Leptospirosis in travellers

International travel is growing rapidly worldwide. It has been estimated that international travellers will reach nearly 1.6 billion by 2020, with the highest rise in tropical and subtropical areas [1]. Leptospirosis is considered the most widespread zoonosis, occurring worldwide except in polar regions. During the past decade, leptospirosis has been increasingly recognized among adventure travellers in temperate and tropical areas. Protean manifestations of leptospirosis and unawareness of this illness as a cause of fever in the returning traveller may lead to many unrecognized cases [2,3]. Because the outcome of the disease is potentially fatal, physicians should consider leptospirosis in febrile travellers with compatible epidemiological history, and promptly administer treatment.

Transmission of leptospirosis may occur worldwide in both rural and urban areas; however, the incidence of infection is significantly higher in tropical areas [4,5,8–12]. Traditionally, leptospirosis has been considered an occupational hazard among professionals in contact with urine of infected animals [9,13]. However, outbreaks are increasingly reported among adventure travellers and athletes participating in freshwater sports [10,11,14–20]. Information regarding prophylactic measures should be targeted at this group of travellers and leptospirosis should be considered in febrile travellers returning with a compatible epidemiologic association [7,9,21].

The precise incidence of leptospirosis remains unknown because of the worldwide lack of awareness or systemic investigation for this illness. Estimates of annual incidence rates range from 0.02 to 1/100,000 persons in temperate areas and from 10 to 100/100,000 persons in humid tropics. During outbreaks, and in high-risk exposure groups, incidence may reach 100/100,000 persons [6,22]. Climate and rainfall influence the incidence and seasonality of leptospirosis. The higher incidence in the tropics is related to the longer survival of leptospires in the warm and humid environment, and in tropical areas to the presence of stagnant waters and poor sanitary conditions [22]. Although an increasing number of imported leptospirosis cases and outbreaks following international travel and adventure activities has been published during the last decade [5,10,11,15,17,20,24–26], most leptospiral infections in this group probably remain unrecognized. Reasons for this include the non-specific symptoms commonly encountered in leptospirosis, the lack of awareness of this illness as a cause of fever among returning travellers, and the relative unavailability of testing. However, given the increasing popularity of travel and eco-tourism in tropical areas, it appears that the risk and thus the incidence of leptospirosis among travellers will increase. Examples of leptospirosis outbreaks include the outbreak in Springfield, Illinois in 1998, at an international triathlon athletic event, where the attack rate was 12% among 834 participants [11], and the outbreak that occurred among 304 athletes from 27 countries in the ‘Eco-Challenge’ multisport race in Malaysia in 2000 with an attack rate of 62% of all athletes [10].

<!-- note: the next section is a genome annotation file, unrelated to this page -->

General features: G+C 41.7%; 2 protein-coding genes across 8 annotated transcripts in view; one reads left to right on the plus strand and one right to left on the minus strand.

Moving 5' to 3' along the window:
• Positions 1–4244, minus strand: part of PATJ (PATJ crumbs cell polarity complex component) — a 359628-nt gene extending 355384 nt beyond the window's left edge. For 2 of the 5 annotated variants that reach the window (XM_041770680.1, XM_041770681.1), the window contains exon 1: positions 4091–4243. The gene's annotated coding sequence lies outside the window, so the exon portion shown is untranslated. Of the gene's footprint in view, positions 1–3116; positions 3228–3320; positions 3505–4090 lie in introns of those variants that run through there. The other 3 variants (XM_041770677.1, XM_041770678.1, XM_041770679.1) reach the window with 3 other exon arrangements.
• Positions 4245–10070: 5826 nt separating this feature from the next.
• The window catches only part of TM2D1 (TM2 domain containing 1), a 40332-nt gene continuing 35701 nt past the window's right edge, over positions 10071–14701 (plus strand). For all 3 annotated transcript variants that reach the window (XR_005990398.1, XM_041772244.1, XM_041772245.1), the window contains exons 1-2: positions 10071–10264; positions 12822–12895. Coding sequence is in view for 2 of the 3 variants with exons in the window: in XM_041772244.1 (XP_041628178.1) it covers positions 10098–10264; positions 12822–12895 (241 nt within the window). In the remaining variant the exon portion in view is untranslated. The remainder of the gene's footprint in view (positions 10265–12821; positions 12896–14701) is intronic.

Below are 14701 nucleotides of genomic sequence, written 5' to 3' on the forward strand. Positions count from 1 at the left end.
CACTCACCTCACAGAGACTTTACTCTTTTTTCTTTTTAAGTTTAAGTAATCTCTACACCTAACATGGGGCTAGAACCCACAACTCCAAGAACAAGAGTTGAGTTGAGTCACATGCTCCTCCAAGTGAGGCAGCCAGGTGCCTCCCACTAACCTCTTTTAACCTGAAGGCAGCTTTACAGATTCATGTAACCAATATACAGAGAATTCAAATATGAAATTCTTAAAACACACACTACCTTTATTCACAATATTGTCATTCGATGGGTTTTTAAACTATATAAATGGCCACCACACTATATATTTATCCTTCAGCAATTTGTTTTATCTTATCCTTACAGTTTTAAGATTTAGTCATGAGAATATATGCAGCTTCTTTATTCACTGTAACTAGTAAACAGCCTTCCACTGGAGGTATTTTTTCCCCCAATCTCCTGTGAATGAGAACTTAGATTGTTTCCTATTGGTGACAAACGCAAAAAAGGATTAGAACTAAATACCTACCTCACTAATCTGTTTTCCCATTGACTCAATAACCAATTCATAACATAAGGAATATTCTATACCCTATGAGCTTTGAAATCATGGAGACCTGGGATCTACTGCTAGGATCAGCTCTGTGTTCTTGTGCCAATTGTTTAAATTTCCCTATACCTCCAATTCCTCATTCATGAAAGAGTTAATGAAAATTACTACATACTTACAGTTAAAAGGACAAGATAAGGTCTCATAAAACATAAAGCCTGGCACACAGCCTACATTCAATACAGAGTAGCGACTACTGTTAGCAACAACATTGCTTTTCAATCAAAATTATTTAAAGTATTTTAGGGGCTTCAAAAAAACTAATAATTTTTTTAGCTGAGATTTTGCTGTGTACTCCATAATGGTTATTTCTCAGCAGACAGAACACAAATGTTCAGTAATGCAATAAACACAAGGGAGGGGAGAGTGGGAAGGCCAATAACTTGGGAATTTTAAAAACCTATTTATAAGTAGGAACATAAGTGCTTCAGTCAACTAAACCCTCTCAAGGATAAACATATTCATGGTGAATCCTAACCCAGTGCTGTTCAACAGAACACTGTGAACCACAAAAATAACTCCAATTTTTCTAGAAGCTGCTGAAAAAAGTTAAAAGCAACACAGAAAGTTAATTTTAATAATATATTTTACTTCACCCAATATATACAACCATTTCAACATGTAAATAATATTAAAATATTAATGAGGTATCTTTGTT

Adventure travellers, athletes participating in freshwater sports, and military recruits travelling in areas endemic for leptospirosis should be informed about the risk of infection during high-risk activities and advised about preventive measures: wearing protective waterproof clothes and boots, avoiding submersion and consumption of river water, and covering cuts and abrasions with waterproof dressings in order to minimize exposure to a contaminated environment. Special attention should be paid to travellers travelling to areas recently affected by floods. Drinking water should be purified by boiling and treating with chlorine. Filtration of water might not be effective because of the size of the organism which can pass through 0.45 µM filters [9].

Pre-travel counselling should focus on preventive measures, including the administration of prophylactic doxycycline for travellers engaged in freshwater activities in endemic areas. Pre-exposure doxycycline chemoprophylaxis at 200 mg/week p.o. should be considered for high-risk travellers. High-risk activities include fresh water swimming, rafting, kayaking, canoeing, fishing, hunting, and trail biking. Health-care providers should be aware of the possibility of imported leptospirosis among febrile returning travellers with a compatible epidemiological history, and administer appropriate treatment.

References
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Androula Pavli, Travel Medicine Office

Helena Maltezou, Department for Interventions in Health-Care Facilities

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